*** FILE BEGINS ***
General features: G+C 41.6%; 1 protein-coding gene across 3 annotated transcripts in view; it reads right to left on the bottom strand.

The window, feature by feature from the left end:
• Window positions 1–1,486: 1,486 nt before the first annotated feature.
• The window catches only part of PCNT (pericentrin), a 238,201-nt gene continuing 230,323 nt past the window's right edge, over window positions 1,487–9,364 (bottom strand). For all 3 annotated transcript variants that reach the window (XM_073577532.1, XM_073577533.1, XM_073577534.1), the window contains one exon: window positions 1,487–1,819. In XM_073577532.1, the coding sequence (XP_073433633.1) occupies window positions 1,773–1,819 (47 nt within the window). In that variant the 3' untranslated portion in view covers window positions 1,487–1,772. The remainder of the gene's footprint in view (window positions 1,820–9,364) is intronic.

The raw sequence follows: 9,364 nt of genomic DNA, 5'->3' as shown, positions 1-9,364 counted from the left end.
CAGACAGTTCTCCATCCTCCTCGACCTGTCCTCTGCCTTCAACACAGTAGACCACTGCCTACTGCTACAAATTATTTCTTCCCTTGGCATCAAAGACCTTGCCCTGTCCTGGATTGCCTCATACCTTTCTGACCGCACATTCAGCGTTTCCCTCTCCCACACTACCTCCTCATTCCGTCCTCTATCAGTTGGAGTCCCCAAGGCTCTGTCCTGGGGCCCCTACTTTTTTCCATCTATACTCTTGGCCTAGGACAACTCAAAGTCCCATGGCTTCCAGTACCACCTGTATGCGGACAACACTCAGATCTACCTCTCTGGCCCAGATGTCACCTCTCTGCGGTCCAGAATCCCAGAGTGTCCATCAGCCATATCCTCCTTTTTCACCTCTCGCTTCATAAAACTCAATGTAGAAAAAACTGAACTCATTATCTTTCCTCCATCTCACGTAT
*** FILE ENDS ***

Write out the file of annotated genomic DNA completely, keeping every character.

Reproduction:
General features: G+C 41.6%; 1 protein-coding gene across 3 annotated transcripts in view; it reads right to left on the bottom strand.

The window, feature by feature from the left end:
• Window positions 1–1,486: 1,486 nt before the first annotated feature.
• The window catches only part of PCNT (pericentrin), a 238,201-nt gene continuing 230,323 nt past the window's right edge, over window positions 1,487–9,364 (bottom strand). For all 3 annotated transcript variants that reach the window (XM_073577532.1, XM_073577533.1, XM_073577534.1), the window contains one exon: window positions 1,487–1,819. In XM_073577532.1, the coding sequence (XP_073433633.1) occupies window positions 1,773–1,819 (47 nt within the window). In that variant the 3' untranslated portion in view covers window positions 1,487–1,772. The remainder of the gene's footprint in view (window positions 1,820–9,364) is intronic.

The raw sequence follows: 9,364 nt of genomic DNA, 5'->3' as shown, positions 1-9,364 counted from the left end.
CAGACAGTTCTCCATCCTCCTCGACCTGTCCTCTGCCTTCAACACAGTAGACCACTGCCTACTGCTACAAATTATTTCTTCCCTTGGCATCAAAGACCTTGCCCTGTCCTGGATTGCCTCATACCTTTCTGACCGCACATTCAGCGTTTCCCTCTCCCACACTACCTCCTCATTCCGTCCTCTATCAGTTGGAGTCCCCAAGGCTCTGTCCTGGGGCCCCTACTTTTTTCCATCTATACTCTTGGCCTAGGACAACTCAAAGTCCCATGGCTTCCAGTACCACCTGTATGCGGACAACACTCAGATCTACCTCTCTGGCCCAGATGTCACCTCTCTGCGGTCCAGAATCCCAGAGTGTCCATCAGCCATATCCTCCTTTTTCACCTCTCGCTTCATAAAACTCAATGTAGAAAAAACTGAACTCATTATCTTTCCTCCATCTCACGTAT